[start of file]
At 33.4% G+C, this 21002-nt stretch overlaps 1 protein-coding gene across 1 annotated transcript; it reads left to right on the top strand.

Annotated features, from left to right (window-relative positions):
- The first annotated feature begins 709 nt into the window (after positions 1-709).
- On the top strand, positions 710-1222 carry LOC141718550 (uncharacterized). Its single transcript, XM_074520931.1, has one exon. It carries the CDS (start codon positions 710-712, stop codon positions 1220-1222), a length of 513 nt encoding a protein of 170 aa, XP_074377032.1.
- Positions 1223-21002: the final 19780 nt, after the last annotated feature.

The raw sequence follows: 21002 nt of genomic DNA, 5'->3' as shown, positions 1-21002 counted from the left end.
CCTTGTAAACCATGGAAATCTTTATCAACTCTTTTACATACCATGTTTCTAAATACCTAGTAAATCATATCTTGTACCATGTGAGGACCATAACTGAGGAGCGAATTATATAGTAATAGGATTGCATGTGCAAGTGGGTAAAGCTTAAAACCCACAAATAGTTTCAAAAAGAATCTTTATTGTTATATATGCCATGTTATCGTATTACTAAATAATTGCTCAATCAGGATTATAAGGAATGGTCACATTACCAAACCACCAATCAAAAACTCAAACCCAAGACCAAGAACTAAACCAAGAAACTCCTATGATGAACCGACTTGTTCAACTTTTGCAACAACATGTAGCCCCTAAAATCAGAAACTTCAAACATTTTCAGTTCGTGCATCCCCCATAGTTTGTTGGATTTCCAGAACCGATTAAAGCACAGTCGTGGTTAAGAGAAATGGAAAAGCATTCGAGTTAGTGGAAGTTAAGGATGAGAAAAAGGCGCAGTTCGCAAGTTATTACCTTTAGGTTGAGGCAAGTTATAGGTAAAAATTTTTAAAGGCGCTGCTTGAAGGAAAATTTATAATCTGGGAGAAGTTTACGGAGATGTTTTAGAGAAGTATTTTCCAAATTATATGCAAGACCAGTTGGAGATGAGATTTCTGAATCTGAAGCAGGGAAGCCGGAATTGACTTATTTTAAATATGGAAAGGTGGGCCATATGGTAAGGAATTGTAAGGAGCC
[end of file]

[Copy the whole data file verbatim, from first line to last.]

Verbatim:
At 33.4% G+C, this 21002-nt stretch overlaps 1 protein-coding gene across 1 annotated transcript; it reads left to right on the top strand.

Annotated features, from left to right (window-relative positions):
- The first annotated feature begins 709 nt into the window (after positions 1-709).
- On the top strand, positions 710-1222 carry LOC141718550 (uncharacterized). Its single transcript, XM_074520931.1, has one exon. It carries the CDS (start codon positions 710-712, stop codon positions 1220-1222), a length of 513 nt encoding a protein of 170 aa, XP_074377032.1.
- Positions 1223-21002: the final 19780 nt, after the last annotated feature.

The raw sequence follows: 21002 nt of genomic DNA, 5'->3' as shown, positions 1-21002 counted from the left end.
CCTTGTAAACCATGGAAATCTTTATCAACTCTTTTACATACCATGTTTCTAAATACCTAGTAAATCATATCTTGTACCATGTGAGGACCATAACTGAGGAGCGAATTATATAGTAATAGGATTGCATGTGCAAGTGGGTAAAGCTTAAAACCCACAAATAGTTTCAAAAAGAATCTTTATTGTTATATATGCCATGTTATCGTATTACTAAATAATTGCTCAATCAGGATTATAAGGAATGGTCACATTACCAAACCACCAATCAAAAACTCAAACCCAAGACCAAGAACTAAACCAAGAAACTCCTATGATGAACCGACTTGTTCAACTTTTGCAACAACATGTAGCCCCTAAAATCAGAAACTTCAAACATTTTCAGTTCGTGCATCCCCCATAGTTTGTTGGATTTCCAGAACCGATTAAAGCACAGTCGTGGTTAAGAGAAATGGAAAAGCATTCGAGTTAGTGGAAGTTAAGGATGAGAAAAAGGCGCAGTTCGCAAGTTATTACCTTTAGGTTGAGGCAAGTTATAGGTAAAAATTTTTAAAGGCGCTGCTTGAAGGAAAATTTATAATCTGGGAGAAGTTTACGGAGATGTTTTAGAGAAGTATTTTCCAAATTATATGCAAGACCAGTTGGAGATGAGATTTCTGAATCTGAAGCAGGGAAGCCGGAATTGACTTATTTTAAATATGGAAAGGTGGGCCATATGGTAAGGAATTGTAAGGAGCC